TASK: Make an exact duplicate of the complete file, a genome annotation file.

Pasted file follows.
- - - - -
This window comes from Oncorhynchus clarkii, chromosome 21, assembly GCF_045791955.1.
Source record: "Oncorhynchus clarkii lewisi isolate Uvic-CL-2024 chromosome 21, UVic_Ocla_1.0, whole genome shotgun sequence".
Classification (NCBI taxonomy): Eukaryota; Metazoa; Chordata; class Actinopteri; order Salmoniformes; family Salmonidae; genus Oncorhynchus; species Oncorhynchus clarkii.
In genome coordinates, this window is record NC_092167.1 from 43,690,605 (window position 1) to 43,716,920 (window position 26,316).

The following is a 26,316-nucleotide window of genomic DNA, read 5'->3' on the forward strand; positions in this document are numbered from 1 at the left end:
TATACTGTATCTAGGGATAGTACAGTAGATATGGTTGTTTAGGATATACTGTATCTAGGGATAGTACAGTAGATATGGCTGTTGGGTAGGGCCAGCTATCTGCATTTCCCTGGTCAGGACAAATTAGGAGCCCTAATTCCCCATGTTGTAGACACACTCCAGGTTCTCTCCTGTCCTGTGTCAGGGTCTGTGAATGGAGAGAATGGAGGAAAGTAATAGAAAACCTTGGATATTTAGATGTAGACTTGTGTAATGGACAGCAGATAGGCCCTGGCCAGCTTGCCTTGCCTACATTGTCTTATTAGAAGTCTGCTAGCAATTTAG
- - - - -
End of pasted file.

This window comes from Oncorhynchus clarkii, chromosome 21, assembly GCF_045791955.1.
Source record: "Oncorhynchus clarkii lewisi isolate Uvic-CL-2024 chromosome 21, UVic_Ocla_1.0, whole genome shotgun sequence".
Classification (NCBI taxonomy): Eukaryota; Metazoa; Chordata; class Actinopteri; order Salmoniformes; family Salmonidae; genus Oncorhynchus; species Oncorhynchus clarkii.
In genome coordinates, this window is record NC_092167.1 from 43,690,605 (window position 1) to 43,716,920 (window position 26,316).

The following is a 26,316-nucleotide window of genomic DNA, read 5'->3' on the forward strand; positions in this document are numbered from 1 at the left end:
TATACTGTATCTAGGGATAGTACAGTAGATATGGTTGTTTAGGATATACTGTATCTAGGGATAGTACAGTAGATATGGCTGTTGGGTAGGGCCAGCTATCTGCATTTCCCTGGTCAGGACAAATTAGGAGCCCTAATTCCCCATGTTGTAGACACACTCCAGGTTCTCTCCTGTCCTGTGTCAGGGTCTGTGAATGGAGAGAATGGAGGAAAGTAATAGAAAACCTTGGATATTTAGATGTAGACTTGTGTAATGGACAGCAGATAGGCCCTGGCCAGCTTGCCTTGCCTACATTGTCTTATTAGAAGTCTGCTAGCAATTTAG